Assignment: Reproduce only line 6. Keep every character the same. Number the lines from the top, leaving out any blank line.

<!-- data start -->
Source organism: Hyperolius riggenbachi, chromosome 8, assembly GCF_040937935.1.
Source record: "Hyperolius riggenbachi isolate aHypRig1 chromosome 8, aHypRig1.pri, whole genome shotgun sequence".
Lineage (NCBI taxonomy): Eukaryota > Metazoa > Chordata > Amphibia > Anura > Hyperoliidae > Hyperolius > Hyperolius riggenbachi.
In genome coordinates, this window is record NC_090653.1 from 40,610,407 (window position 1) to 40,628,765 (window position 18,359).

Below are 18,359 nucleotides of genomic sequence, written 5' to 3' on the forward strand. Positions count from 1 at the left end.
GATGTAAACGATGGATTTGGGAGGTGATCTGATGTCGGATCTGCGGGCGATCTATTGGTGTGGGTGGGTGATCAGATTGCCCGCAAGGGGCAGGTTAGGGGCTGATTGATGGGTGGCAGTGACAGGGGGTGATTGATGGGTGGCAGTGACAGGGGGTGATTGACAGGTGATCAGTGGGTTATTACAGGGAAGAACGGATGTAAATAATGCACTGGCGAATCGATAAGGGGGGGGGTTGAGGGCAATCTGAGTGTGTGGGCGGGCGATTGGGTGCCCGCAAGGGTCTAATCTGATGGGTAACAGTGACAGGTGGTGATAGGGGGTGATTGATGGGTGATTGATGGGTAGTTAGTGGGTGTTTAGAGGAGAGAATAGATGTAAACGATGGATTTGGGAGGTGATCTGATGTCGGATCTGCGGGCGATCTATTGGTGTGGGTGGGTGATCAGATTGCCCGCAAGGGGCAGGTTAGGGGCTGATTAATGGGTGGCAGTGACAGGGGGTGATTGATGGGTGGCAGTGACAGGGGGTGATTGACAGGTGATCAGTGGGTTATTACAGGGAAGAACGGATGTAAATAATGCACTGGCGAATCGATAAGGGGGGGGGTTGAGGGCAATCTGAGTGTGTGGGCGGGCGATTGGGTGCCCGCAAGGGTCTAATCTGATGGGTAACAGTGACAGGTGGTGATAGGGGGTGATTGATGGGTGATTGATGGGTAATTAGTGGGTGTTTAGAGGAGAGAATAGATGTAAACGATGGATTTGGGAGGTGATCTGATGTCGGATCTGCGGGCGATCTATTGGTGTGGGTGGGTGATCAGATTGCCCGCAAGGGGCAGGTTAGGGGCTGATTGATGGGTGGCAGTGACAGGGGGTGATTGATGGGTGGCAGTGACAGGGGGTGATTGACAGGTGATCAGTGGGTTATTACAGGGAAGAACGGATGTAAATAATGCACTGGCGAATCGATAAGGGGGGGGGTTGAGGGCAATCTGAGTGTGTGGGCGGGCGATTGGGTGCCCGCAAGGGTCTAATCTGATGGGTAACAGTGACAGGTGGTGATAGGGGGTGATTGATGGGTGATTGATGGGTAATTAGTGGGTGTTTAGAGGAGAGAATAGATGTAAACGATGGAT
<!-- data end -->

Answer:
GATGTAAACGATGGATTTGGGAGGTGATCTGATGTCGGATCTGCGGGCGATCTATTGGTGTGGGTGGGTGATCAGATTGCCCGCAAGGGGCAGGTTAGGGGCTGATTGATGGGTGGCAGTGACAGGGGGTGATTGATGGGTGGCAGTGACAGGGGGTGATTGACAGGTGATCAGTGGGTTATTACAGGGAAGAACGGATGTAAATAATGCACTGGCGAATCGATAAGGGGGGGGGTTGAGGGCAATCTGAGTGTGTGGGCGGGCGATTGGGTGCCCGCAAGGGTCTAATCTGATGGGTAACAGTGACAGGTGGTGATAGGGGGTGATTGATGGGTGATTGATGGGTAGTTAGTGGGTGTTTAGAGGAGAGAATAGATGTAAACGATGGATTTGGGAGGTGATCTGATGTCGGATCTGCGGGCGATCTATTGGTGTGGGTGGGTGATCAGATTGCCCGCAAGGGGCAGGTTAGGGGCTGATTAATGGGTGGCAGTGACAGGGGGTGATTGATGGGTGGCAGTGACAGGGGGTGATTGACAGGTGATCAGTGGGTTATTACAGGGAAGAACGGATGTAAATAATGCACTGGCGAATCGATAAGGGGGGGGGTTGAGGGCAATCTGAGTGTGTGGGCGGGCGATTGGGTGCCCGCAAGGGTCTAATCTGATGGGTAACAGTGACAGGTGGTGATAGGGGGTGATTGATGGGTGATTGATGGGTAATTAGTGGGTGTTTAGAGGAGAGAATAGATGTAAACGATGGATTTGGGAGGTGATCTGATGTCGGATCTGCGGGCGATCTATTGGTGTGGGTGGGTGATCAGATTGCCCGCAAGGGGCAGGTTAGGGGCTGATTGATGGGTGGCAGTGACAGGGGGTGATTGATGGGTGGCAGTGACAGGGGGTGATTGACAGGTGATCAGTGGGTTATTACAGGGAAGAACGGATGTAAATAATGCACTGGCGAATCGATAAGGGGGGGGGTTGAGGGCAATCTGAGTGTGTGGGCGGGCGATTGGGTGCCCGCAAGGGTCTAATCTGATGGGTAACAGTGACAGGTGGTGATAGGGGGTGATTGATGGGTGATTGATGGGTAATTAGTGGGTGTTTAGAGGAGAGAATAGATGTAAACGATGGAT